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Year : 2020  |  Volume : 30  |  Issue : 1  |  Page : 81-83
Interrupted aortic arch: A case report

1 Department of Radiology, IRCCS Policlinico San Matteo Foundation; Department of Clinical-Surgical, Diagnostic and Pediatric Sciences, University of Pavia, Pavia, Italy
2 Department of Clinical-Surgical, Diagnostic and Pediatric Sciences, University of Pavia; Department of Cardio-Thoracic and Vascular Surgery, IRCCS Policlinico San Matteo Foundation, Viale Camillo Golgi 19, Pavia, Italy
3 Department of Radiology, IRCCS Policlinico San Matteo Foundation, Pavia, Italy

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Date of Submission24-Jun-2019
Date of Acceptance21-Dec-2019
Date of Web Publication30-Mar-2020


Interrupted aortic arch diagnosed in adult age is a rare entity, with only a few cases published in the literature. Most of them are classified as type A interrupted aortic arch and differential diagnosis is associated with severe chronic coarctation. We present a case of a 52-year-old woman accessed to the emergency department for chest and right upper limb pain that increased in the last days. She underwent a computed tomography angiogram showing interruption of the aortic arch, distal to left subclavian artery origin, large bilateral collateral vessels connecting subclavian arteries to descending aorta with multiple voluminous aneurysms, a bicuspid aortic valve, dilatated tubular segment of ascending thoracic aorta, and a suspected atrial septal defect. A nonsystematic literature review regarding these conditions has been performed.

Keywords: Aneurysm; bicuspid aortic valve; coarctation of the aorta; computed tomography angiogram; interrupted aortic arch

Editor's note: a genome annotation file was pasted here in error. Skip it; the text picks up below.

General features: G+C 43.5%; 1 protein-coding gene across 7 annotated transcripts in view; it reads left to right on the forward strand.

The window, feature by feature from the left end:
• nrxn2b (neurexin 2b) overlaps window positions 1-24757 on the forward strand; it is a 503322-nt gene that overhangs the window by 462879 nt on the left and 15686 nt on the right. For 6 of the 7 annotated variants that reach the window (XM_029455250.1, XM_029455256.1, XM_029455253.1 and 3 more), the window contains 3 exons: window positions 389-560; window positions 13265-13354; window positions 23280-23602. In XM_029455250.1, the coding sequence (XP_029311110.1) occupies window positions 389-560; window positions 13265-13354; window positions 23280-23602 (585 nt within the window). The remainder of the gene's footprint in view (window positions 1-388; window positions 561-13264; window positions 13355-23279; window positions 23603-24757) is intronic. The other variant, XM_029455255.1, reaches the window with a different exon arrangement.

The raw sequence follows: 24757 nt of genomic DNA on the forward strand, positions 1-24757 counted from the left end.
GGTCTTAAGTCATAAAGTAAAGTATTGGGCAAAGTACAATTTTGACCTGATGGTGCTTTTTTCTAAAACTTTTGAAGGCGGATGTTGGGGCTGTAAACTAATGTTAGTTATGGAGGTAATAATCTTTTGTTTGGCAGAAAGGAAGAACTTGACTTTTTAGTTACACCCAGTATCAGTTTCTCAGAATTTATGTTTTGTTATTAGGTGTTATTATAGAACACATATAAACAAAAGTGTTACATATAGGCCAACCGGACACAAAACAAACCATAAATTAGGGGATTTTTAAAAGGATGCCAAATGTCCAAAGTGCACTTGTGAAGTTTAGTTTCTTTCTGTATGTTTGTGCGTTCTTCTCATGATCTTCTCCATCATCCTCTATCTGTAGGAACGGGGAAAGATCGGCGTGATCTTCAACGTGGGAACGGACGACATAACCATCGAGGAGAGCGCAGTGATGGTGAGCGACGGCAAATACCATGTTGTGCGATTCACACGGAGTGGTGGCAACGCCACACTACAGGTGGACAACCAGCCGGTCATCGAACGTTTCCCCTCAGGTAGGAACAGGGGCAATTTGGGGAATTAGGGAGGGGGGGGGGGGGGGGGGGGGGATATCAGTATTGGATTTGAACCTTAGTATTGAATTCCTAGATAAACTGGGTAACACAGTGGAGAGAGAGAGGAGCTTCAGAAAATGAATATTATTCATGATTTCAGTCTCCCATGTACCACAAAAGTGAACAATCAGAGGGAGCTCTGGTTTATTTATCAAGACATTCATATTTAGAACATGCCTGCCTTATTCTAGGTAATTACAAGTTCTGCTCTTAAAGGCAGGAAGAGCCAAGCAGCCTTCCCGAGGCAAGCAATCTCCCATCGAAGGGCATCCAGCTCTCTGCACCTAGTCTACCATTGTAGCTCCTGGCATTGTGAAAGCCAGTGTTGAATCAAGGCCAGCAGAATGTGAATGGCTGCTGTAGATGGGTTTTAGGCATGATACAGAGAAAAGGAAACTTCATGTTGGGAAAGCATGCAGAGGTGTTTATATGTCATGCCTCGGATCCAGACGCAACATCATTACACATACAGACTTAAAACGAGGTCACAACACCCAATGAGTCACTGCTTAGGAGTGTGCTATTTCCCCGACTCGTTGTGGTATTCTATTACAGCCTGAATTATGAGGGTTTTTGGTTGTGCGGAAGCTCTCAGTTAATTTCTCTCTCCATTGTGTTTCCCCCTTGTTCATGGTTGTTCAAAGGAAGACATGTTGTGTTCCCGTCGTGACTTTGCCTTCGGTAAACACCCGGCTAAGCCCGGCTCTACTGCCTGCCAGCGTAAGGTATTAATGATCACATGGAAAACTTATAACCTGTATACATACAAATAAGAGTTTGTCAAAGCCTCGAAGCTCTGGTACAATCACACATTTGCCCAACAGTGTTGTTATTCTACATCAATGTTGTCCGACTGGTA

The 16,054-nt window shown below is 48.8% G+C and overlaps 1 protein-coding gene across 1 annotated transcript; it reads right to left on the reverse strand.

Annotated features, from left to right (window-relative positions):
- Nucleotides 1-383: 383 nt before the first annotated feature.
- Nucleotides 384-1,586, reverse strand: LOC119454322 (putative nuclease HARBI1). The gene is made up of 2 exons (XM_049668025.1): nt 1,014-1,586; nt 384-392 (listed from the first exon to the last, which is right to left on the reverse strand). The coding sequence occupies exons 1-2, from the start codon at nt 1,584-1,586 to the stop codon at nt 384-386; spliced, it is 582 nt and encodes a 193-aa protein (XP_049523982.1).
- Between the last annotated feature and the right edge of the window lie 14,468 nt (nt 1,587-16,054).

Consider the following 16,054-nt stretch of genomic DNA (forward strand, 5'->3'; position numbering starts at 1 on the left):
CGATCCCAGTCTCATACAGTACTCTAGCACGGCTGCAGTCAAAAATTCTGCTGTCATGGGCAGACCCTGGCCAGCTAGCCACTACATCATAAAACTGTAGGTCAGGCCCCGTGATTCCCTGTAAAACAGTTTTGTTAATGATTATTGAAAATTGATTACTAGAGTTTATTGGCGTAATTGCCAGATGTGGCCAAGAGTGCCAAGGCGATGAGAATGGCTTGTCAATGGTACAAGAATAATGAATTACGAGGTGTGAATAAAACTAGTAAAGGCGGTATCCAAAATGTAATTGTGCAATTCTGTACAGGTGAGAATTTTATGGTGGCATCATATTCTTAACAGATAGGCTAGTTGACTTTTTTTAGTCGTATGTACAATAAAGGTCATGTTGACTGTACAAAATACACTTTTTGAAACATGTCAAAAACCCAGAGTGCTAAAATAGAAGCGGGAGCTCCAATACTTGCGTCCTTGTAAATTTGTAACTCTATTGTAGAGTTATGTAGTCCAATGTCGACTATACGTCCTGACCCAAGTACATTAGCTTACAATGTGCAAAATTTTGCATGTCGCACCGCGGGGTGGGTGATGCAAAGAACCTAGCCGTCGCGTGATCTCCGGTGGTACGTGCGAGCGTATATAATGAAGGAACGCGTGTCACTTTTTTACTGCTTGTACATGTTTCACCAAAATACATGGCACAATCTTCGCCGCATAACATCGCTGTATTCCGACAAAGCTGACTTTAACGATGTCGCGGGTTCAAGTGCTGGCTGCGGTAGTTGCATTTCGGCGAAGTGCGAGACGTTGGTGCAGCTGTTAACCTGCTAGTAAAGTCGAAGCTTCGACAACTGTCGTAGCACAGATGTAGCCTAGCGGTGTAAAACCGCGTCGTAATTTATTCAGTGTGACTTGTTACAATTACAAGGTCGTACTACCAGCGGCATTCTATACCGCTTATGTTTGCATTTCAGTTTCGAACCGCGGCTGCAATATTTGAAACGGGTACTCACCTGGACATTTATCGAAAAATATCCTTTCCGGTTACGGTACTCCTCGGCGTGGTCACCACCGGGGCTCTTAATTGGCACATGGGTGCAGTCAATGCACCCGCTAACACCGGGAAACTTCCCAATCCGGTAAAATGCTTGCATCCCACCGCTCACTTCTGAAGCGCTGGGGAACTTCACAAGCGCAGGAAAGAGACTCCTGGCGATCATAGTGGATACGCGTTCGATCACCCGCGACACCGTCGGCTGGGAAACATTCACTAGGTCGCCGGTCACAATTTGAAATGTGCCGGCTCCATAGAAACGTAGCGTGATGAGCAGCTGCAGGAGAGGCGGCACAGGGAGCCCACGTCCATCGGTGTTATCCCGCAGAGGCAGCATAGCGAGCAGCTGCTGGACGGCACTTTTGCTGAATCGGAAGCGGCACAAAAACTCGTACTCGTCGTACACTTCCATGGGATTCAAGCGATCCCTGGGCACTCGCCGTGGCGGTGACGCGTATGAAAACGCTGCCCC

How to cite this article:
Franconeri A, Ballati F, Pin M, Carone L, Danesino GM, Valentini A. Interrupted aortic arch: A case report. Indian J Radiol Imaging 2020;30:81-3

How to cite this URL:
Franconeri A, Ballati F, Pin M, Carone L, Danesino GM, Valentini A. Interrupted aortic arch: A case report. Indian J Radiol Imaging [serial online] 2020 [cited 2021 Feb 25];30:81-3. Available from:

   Background Top

Interruption of the aortic arch (IAA) is a malformation characterized by the congenital absence of luminal continuity between ascending and descending thoracic aorta.[1] Three different types of IAA have been classified based on the site of the interruption, namely, type A when the interruption is distal to the left subclavian artery origin; type B when the interruption is between the left subclavian artery and the left common carotid artery; and type C when the interruption is between the innominate and the left common carotid artery.[2] Differential diagnosis is with coarctation of the aorta (CoA), defined as a focal eccentric narrowing of an aortic segment, usually distal to the left subclavian artery and close to the insertion of arterial duct.[3]

Herein, we present a case of adult IAA, voluminous aneurysms of subclavian collateral arteries, bicuspid aortic valve, and enlargement of ascending thoracic aorta.

   Procedure Top

A 52-year-old woman with a not better-specified history of thoracic great vessel malformation presented to the emergency department upon indication of her primary care physician. She referred to experiencing pain in the chest and right upper limb since the last 10 months, more intense in the last days.

Because of her history and the intensification of symptoms, she underwent an ECG-synchronized computed tomography angiogram (CTA) of the heart and thoracic aorta and a subsequent, not ECG-synchronized scan extended from brain to pelvis to exclude other vessels malformations.